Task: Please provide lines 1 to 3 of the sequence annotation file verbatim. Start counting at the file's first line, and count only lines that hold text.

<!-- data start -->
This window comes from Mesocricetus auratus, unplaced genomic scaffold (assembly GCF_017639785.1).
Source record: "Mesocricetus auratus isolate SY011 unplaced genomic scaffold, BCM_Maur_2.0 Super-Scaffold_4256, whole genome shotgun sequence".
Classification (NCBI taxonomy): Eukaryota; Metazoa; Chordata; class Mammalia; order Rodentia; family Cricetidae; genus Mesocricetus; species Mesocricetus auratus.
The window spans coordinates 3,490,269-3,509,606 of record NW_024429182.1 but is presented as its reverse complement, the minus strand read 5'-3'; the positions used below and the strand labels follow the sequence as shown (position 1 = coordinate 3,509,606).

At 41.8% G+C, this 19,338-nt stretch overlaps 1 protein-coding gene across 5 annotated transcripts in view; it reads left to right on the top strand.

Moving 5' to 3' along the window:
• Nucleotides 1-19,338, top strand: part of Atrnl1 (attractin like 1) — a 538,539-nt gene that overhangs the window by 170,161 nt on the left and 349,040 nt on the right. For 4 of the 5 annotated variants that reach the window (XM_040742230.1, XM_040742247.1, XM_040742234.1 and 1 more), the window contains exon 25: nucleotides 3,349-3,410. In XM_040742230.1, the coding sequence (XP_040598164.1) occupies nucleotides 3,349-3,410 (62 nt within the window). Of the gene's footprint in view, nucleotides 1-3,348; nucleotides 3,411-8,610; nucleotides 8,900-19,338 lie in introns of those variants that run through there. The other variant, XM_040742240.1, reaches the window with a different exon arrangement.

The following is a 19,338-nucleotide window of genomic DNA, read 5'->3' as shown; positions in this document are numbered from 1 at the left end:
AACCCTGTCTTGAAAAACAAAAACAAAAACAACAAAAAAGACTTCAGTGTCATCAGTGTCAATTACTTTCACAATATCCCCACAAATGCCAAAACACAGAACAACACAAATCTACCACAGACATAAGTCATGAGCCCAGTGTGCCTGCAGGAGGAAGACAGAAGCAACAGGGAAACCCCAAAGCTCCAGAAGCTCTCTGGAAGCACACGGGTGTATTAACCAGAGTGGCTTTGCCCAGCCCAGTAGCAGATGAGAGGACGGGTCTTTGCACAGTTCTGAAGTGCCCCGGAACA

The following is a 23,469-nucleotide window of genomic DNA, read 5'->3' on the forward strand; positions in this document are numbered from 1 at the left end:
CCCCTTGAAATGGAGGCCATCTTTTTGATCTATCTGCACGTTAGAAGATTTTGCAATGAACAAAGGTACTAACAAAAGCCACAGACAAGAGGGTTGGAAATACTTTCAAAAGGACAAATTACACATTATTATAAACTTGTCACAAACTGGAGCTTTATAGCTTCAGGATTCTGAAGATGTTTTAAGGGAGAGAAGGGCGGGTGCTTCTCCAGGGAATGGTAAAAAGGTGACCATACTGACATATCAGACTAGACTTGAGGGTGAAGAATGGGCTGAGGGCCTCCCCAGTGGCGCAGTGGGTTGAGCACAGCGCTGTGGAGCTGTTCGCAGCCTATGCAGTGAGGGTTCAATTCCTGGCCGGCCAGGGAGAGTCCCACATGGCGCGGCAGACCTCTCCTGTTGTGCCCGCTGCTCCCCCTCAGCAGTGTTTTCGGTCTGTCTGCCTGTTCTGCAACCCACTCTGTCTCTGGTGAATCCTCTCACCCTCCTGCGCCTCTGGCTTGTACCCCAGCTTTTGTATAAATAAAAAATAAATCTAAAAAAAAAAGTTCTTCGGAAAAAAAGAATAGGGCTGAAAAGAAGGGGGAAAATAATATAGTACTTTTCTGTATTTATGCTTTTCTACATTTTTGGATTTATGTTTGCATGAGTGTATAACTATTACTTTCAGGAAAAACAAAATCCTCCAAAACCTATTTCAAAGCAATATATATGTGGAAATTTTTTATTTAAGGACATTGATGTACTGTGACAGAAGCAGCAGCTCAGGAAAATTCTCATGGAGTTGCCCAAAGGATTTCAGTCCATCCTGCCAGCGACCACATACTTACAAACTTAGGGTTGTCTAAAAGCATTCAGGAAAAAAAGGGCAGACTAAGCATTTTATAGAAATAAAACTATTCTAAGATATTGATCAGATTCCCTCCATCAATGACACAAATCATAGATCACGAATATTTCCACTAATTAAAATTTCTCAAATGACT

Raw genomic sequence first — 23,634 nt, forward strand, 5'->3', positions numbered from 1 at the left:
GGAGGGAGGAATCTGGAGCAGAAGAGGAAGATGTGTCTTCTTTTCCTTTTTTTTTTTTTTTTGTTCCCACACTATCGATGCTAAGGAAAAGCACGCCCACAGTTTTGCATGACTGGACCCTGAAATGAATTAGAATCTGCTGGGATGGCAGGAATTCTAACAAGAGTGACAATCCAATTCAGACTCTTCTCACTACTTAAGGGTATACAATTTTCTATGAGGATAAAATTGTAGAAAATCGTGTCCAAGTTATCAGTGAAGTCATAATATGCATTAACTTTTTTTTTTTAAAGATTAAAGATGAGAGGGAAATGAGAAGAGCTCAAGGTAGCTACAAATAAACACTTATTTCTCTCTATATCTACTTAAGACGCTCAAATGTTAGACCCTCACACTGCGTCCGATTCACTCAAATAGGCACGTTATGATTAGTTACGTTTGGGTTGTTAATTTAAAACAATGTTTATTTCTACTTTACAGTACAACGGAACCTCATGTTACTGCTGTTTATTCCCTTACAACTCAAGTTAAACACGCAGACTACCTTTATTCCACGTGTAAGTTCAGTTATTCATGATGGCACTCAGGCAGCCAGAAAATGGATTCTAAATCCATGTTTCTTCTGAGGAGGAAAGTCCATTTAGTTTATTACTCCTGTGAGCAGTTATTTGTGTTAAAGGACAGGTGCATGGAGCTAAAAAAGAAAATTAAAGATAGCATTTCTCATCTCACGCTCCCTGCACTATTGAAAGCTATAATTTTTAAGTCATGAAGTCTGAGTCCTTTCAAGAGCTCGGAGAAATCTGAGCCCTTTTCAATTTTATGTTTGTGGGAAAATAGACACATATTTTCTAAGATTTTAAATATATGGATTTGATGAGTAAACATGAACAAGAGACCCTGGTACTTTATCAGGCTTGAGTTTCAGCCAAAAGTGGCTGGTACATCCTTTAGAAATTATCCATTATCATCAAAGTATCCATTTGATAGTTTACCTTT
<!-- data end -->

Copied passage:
This window comes from Mesocricetus auratus, unplaced genomic scaffold (assembly GCF_017639785.1).
Source record: "Mesocricetus auratus isolate SY011 unplaced genomic scaffold, BCM_Maur_2.0 Super-Scaffold_4256, whole genome shotgun sequence".
Classification (NCBI taxonomy): Eukaryota; Metazoa; Chordata; class Mammalia; order Rodentia; family Cricetidae; genus Mesocricetus; species Mesocricetus auratus.